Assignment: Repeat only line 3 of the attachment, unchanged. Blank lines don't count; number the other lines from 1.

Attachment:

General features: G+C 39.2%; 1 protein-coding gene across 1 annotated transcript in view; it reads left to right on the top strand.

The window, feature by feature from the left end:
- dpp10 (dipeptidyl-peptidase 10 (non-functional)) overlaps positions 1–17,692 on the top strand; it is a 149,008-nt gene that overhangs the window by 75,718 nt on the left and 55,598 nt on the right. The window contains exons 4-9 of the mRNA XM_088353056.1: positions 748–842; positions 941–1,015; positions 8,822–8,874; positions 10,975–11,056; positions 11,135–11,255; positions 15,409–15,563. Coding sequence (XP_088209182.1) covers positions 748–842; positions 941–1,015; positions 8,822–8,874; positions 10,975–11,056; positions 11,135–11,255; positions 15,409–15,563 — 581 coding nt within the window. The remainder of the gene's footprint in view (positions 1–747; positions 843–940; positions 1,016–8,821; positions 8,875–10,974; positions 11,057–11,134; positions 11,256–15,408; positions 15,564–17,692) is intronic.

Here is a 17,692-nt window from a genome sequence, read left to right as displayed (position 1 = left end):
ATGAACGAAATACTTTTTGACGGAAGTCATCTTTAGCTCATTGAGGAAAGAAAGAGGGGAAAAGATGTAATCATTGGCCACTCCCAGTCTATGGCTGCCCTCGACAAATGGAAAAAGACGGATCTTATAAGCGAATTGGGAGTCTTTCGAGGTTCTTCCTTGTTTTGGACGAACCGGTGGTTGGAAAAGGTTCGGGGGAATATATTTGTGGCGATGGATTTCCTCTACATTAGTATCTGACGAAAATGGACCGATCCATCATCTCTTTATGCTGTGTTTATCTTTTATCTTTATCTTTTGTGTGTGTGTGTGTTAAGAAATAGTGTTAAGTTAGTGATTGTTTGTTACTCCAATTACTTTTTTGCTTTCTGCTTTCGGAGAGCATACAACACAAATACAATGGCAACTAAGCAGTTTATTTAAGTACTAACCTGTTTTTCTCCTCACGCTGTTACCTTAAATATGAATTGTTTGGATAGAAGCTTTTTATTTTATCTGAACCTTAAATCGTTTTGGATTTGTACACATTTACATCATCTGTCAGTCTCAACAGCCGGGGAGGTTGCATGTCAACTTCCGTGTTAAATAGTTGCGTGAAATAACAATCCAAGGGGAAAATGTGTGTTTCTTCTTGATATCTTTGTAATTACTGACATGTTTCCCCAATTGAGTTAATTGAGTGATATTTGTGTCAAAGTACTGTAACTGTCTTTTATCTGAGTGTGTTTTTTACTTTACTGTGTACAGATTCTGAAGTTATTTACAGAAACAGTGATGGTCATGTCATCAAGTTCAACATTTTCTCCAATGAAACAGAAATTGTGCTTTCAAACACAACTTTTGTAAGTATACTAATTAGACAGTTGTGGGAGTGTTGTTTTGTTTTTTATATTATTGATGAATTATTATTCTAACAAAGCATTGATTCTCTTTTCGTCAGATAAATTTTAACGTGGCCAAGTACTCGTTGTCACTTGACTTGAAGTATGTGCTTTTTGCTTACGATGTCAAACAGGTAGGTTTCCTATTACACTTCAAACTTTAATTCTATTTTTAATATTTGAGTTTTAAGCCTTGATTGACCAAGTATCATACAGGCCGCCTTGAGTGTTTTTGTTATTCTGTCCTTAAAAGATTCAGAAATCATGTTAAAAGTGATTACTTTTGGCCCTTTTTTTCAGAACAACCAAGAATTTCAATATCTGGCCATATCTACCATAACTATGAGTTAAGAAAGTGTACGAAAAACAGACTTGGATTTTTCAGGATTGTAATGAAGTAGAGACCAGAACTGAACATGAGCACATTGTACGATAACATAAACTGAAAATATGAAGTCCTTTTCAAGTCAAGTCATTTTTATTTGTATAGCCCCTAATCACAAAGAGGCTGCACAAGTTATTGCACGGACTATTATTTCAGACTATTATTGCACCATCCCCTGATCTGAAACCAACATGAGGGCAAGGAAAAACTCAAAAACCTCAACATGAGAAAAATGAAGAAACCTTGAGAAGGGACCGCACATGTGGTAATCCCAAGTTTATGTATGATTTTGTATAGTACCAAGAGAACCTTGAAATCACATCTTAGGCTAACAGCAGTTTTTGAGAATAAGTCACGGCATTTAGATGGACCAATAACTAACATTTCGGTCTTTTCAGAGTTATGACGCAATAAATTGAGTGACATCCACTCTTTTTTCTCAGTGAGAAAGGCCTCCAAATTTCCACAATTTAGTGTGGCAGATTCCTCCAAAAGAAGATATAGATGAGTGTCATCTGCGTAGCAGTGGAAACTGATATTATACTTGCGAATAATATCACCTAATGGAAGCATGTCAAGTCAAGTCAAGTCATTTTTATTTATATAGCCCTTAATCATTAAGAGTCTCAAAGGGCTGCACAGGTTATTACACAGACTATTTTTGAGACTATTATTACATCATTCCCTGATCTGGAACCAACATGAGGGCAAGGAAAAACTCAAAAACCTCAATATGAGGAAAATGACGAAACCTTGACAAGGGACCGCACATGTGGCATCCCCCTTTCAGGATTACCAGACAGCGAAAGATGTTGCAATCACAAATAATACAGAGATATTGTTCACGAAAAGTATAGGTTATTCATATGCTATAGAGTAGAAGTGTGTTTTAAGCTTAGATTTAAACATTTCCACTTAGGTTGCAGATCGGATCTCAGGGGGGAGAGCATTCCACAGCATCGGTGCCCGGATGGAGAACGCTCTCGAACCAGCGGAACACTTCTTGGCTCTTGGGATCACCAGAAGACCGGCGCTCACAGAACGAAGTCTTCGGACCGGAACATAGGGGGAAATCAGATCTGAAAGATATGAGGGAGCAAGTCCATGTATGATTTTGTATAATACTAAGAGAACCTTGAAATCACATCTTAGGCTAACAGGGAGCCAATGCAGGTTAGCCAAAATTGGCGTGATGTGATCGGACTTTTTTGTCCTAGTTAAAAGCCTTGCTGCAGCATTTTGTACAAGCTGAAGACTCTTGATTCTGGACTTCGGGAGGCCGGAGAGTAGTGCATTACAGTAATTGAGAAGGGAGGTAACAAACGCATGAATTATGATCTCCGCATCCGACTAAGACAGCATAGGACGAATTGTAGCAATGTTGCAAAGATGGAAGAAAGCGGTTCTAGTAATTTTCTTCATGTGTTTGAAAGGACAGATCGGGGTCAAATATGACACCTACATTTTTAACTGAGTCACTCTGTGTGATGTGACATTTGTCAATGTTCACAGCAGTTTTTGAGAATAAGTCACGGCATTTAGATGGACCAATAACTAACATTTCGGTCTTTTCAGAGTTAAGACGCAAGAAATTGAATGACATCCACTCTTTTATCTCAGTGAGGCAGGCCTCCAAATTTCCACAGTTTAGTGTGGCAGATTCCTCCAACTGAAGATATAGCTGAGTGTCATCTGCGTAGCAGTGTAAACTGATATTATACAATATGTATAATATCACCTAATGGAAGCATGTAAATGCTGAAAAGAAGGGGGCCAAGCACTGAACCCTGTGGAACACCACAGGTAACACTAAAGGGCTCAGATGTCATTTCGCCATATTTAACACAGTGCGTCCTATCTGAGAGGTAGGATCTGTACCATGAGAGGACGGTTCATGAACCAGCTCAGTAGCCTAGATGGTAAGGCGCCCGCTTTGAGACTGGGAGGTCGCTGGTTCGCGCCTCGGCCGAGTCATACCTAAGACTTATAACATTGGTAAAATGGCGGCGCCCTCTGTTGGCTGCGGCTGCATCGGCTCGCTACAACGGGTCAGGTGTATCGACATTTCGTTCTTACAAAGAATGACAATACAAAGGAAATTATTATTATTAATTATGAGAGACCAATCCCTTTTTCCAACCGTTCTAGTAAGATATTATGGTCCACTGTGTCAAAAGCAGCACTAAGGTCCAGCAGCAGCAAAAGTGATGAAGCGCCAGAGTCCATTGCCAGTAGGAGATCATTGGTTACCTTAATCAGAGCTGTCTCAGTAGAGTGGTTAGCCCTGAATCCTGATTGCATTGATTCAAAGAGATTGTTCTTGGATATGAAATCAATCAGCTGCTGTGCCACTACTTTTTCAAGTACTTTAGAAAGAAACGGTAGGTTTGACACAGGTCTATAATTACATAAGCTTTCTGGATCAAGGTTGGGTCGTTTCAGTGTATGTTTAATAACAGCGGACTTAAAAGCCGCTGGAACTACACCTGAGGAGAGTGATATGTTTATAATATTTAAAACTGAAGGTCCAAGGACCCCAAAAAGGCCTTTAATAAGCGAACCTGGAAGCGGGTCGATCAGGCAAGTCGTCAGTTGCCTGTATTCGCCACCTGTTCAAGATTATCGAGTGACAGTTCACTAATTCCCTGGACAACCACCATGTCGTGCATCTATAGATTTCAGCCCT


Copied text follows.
- dpp10 (dipeptidyl-peptidase 10 (non-functional)) overlaps positions 1–17,692 on the top strand; it is a 149,008-nt gene that overhangs the window by 75,718 nt on the left and 55,598 nt on the right. The window contains exons 4-9 of the mRNA XM_088353056.1: positions 748–842; positions 941–1,015; positions 8,822–8,874; positions 10,975–11,056; positions 11,135–11,255; positions 15,409–15,563. Coding sequence (XP_088209182.1) covers positions 748–842; positions 941–1,015; positions 8,822–8,874; positions 10,975–11,056; positions 11,135–11,255; positions 15,409–15,563 — 581 coding nt within the window. The remainder of the gene's footprint in view (positions 1–747; positions 843–940; positions 1,016–8,821; positions 8,875–10,974; positions 11,057–11,134; positions 11,256–15,408; positions 15,564–17,692) is intronic.